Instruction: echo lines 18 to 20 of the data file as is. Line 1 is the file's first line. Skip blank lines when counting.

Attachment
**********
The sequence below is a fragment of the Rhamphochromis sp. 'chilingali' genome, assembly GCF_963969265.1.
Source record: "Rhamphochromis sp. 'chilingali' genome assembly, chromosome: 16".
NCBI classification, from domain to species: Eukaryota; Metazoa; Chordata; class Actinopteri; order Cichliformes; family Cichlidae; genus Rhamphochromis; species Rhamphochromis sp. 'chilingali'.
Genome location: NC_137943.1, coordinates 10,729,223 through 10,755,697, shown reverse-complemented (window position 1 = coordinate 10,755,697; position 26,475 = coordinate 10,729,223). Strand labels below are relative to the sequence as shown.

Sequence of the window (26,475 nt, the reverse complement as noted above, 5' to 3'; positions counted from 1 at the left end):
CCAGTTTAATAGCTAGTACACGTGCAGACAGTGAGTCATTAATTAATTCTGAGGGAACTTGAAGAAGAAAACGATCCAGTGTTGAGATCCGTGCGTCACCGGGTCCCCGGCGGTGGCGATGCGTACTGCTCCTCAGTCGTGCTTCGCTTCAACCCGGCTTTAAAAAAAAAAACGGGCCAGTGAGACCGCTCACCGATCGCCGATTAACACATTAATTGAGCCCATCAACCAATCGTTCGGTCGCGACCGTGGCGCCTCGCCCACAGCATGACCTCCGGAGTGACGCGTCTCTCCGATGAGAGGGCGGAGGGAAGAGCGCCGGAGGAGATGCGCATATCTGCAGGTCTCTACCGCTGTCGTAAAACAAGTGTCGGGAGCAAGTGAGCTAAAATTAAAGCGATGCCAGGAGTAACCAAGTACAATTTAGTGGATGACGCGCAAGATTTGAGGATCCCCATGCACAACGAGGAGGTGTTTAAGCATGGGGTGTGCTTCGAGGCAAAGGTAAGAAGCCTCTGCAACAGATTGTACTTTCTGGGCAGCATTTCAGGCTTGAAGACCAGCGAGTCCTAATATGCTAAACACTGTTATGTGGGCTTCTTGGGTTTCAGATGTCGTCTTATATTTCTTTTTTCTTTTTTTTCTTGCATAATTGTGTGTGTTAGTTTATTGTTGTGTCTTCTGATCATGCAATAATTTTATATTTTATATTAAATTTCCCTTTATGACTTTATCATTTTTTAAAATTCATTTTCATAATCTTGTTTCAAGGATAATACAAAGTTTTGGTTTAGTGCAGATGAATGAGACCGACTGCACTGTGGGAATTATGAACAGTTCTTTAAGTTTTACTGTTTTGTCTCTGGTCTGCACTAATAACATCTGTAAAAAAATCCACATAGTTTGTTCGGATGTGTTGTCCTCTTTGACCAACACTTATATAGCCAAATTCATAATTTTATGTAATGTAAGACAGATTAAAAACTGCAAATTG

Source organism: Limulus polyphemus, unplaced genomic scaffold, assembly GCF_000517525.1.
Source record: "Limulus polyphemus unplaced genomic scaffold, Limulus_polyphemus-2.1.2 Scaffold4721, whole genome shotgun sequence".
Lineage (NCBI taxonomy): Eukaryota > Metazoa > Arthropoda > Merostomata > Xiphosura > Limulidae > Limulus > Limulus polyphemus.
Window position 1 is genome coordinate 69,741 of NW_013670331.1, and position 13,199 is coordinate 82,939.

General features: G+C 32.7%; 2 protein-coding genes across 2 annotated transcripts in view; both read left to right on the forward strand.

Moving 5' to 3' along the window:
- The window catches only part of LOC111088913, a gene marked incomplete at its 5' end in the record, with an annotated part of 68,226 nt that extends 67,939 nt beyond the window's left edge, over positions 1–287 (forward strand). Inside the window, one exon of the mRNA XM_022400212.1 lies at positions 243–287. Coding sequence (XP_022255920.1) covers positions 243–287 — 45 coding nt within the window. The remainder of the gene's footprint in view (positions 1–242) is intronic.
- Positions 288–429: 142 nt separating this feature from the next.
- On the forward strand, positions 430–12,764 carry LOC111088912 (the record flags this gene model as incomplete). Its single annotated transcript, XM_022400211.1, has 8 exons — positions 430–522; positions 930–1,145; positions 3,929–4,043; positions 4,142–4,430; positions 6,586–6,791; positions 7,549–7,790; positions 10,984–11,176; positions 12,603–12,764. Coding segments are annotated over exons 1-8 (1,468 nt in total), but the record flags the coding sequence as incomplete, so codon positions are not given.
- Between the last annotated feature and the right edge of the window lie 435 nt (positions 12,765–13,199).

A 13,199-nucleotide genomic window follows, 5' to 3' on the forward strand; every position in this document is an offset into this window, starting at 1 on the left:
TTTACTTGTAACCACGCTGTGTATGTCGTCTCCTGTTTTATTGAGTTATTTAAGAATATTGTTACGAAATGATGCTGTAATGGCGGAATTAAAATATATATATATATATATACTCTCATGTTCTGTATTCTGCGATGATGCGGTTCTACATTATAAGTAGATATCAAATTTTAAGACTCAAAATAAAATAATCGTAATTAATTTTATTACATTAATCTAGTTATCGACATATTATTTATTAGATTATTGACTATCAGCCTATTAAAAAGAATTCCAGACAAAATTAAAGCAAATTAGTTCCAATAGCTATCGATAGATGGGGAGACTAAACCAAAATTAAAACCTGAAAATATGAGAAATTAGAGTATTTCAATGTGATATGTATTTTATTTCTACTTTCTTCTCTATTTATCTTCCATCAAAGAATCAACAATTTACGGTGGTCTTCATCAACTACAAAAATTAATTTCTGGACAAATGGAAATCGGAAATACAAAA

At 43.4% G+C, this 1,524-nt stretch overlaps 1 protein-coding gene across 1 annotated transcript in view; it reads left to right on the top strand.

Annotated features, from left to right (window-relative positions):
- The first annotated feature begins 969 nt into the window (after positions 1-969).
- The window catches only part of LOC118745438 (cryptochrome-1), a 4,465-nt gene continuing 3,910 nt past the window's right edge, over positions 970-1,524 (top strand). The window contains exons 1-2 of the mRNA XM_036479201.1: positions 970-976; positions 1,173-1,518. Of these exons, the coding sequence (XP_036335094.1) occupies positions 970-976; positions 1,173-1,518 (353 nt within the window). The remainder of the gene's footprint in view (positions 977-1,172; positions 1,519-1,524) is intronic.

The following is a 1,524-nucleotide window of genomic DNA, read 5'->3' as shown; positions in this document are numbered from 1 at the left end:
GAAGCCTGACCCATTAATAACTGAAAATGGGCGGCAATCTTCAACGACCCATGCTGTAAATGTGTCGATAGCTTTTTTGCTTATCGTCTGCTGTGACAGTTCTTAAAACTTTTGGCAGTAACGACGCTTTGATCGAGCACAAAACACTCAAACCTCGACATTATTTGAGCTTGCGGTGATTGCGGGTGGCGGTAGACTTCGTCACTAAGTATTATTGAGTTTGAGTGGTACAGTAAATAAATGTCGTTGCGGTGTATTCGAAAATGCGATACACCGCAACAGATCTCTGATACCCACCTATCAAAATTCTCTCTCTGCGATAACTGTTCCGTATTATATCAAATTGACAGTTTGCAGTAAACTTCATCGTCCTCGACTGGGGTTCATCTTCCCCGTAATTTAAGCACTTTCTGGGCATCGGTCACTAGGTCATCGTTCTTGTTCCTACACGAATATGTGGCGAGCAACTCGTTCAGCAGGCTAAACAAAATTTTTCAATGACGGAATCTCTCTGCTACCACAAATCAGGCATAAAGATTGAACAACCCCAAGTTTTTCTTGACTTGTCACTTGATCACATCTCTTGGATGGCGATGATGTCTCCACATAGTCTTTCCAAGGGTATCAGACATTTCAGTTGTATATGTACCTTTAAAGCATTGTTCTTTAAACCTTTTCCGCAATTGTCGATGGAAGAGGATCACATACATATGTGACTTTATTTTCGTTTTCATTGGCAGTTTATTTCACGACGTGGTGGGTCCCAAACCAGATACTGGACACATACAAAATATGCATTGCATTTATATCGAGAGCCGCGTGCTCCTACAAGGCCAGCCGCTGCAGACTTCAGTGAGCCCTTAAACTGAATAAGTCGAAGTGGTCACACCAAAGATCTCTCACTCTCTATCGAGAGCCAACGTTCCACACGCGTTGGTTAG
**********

TTTACTTGTAACCACGCTGTGTATGTCGTCTCCTGTTTTATTGAGTTATTTAAGAATATTGTTACGAAATGATGCTGTAATGGCGGAATTAAAATATATATATATATATATACTCTCATGTTCTGTATTCTGCGATGATGCGGTTCTACATTATAAGTAGATATCAAATTTTAAGACTCAAAATAAAATAATCGTAATTAATTTTATTACATTAATCTAGTTATCGACATATTATTTATTAGATTATTGACTATCAGCCTATTAAAAAGAATTCCAGACAAAATTAAAGCAAATTAGTTCCAATAGCTATCGATAGATGGGGAGACTAAACCAAAATTAAAACCTGAAAATATGAGAAATTAGAGTATTTCAATGTGATATGTATTTTATTTCTACTTTCTTCTCTATTTATCTTCCATCAAAGAATCAACAATTTACGGTGGTCTTCATCAACTACAAAAATTAATTTCTGGACAAATGGAAATCGGAAATACAAAA

At 43.4% G+C, this 1,524-nt stretch overlaps 1 protein-coding gene across 1 annotated transcript in view; it reads left to right on the top strand.

Annotated features, from left to right (window-relative positions):